Consistent amounts of lipofuscin and of ceroid pigment associated with vitamin E deficiency are reported to represent morphological correlates of aging and increased oxidative stress. A reliable quantification of these yellow autofluorescent deposits is of critical biological significance, thus we carried out a computer-assisted morphometric study on the accumulation of lipofuscin in physiological aging and of ceroid pigment in vitamin E deficiency, respectively. The total area and the size distribution of lipofuscin or ceroid pigment deposits were measured in CA3 hippocampal pyramidal neurons of 6-, 12-, 18- and 25-month-old rats, as well as in vitamin E deficient animals of 18 months of age. An increase in the mean total area of lipofuscin and ceroid pigment was found in aging and in vitamin E deficiency. In both conditions, the proportion of large discrete deposits also increased. The similarity of changes observed in old and adult vitamin E deficient animals suggests that the underlying processes initiated by the absence of α-tocopherol from the diet of adult rats and in physiological aging may share some common mechanisms.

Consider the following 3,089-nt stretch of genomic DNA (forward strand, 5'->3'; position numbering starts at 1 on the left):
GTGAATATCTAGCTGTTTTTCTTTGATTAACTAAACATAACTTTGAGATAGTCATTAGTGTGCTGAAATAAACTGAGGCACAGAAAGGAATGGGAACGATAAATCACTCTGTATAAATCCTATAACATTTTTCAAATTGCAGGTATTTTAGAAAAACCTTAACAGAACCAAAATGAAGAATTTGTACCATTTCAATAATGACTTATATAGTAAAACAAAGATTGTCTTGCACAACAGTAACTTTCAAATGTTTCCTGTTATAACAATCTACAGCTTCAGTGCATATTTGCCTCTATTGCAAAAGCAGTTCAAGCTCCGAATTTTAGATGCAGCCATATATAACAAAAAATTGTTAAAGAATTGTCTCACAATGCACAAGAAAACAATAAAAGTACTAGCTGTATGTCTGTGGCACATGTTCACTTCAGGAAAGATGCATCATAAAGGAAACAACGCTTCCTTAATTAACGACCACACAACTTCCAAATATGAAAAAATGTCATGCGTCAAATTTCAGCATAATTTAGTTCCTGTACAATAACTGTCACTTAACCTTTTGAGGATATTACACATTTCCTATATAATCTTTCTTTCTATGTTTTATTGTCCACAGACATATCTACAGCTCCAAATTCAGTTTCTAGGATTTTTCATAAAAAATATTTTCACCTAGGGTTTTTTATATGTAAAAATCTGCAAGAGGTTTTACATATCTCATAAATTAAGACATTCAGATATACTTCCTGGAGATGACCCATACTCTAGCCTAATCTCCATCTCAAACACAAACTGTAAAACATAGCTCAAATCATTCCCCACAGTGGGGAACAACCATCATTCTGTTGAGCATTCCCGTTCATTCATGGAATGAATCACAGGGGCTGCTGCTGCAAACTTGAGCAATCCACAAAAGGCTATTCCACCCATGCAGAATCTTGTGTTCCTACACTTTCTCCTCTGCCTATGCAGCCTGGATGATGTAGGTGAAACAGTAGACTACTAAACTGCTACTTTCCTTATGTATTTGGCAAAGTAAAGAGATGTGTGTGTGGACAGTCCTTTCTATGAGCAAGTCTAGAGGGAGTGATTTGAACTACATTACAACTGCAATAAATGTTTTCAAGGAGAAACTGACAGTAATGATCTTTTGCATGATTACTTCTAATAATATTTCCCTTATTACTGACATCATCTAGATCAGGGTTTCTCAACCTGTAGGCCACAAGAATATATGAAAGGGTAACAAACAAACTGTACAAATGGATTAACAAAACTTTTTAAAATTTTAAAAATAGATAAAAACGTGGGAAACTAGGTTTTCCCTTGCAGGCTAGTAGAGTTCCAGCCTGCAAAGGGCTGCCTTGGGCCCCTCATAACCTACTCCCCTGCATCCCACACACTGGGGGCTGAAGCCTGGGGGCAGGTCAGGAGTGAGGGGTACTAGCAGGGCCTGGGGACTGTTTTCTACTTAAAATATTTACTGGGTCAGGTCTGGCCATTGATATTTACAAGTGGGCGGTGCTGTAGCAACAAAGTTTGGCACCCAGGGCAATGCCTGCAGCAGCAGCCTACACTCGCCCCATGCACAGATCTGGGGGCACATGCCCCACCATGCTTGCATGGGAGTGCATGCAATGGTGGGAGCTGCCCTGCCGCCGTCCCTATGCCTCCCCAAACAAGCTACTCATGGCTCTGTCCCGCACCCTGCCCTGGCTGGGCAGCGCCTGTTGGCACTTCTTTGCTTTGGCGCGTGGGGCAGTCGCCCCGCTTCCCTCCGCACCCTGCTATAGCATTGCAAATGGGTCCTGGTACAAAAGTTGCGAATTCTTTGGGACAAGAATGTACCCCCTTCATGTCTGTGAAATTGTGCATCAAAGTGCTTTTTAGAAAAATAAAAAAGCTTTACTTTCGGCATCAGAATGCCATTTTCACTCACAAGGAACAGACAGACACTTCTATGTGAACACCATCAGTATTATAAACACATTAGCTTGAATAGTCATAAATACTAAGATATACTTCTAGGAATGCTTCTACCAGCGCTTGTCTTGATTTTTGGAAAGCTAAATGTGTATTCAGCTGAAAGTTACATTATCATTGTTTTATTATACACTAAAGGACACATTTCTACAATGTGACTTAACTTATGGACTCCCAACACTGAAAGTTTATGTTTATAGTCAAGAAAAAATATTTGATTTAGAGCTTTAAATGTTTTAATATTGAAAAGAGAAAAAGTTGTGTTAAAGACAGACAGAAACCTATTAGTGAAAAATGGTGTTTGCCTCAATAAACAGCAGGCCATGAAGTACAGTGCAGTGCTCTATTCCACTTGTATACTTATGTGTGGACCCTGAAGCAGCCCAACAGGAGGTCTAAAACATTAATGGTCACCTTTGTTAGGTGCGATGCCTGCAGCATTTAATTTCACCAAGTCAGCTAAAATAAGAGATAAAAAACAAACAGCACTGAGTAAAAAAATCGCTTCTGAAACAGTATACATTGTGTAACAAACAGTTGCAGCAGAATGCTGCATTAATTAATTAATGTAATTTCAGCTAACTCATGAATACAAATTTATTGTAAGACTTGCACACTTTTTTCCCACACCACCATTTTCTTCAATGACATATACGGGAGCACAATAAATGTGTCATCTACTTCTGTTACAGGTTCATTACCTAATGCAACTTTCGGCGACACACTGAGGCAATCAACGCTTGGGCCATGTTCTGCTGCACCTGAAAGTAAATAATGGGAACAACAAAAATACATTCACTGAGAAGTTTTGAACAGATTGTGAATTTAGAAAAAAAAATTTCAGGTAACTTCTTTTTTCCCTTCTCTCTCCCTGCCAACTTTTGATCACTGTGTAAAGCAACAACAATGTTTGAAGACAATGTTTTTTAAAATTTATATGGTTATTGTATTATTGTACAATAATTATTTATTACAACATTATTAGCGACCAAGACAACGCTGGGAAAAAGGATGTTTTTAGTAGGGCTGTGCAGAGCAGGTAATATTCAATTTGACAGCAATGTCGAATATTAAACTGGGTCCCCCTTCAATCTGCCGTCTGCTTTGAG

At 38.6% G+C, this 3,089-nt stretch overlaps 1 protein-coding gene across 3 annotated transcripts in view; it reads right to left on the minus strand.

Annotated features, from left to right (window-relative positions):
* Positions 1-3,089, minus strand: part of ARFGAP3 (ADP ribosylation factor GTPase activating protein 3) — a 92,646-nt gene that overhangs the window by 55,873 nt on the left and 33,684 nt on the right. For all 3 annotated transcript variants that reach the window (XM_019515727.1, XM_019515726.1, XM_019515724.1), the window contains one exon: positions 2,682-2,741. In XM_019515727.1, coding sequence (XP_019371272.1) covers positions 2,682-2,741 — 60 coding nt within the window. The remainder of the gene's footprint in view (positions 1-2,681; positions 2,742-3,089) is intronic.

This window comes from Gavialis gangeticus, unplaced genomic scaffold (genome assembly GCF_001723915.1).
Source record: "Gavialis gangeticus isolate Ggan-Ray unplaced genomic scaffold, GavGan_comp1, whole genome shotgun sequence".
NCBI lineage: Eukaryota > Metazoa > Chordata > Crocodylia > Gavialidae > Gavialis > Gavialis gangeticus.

- Ceroid pigment
- Computer-assisted morphometric analysis
- Hippocampal pyramidal neurons
- Oxidative stress
- Vitamin E deficiency
ASJC Scopus subject areas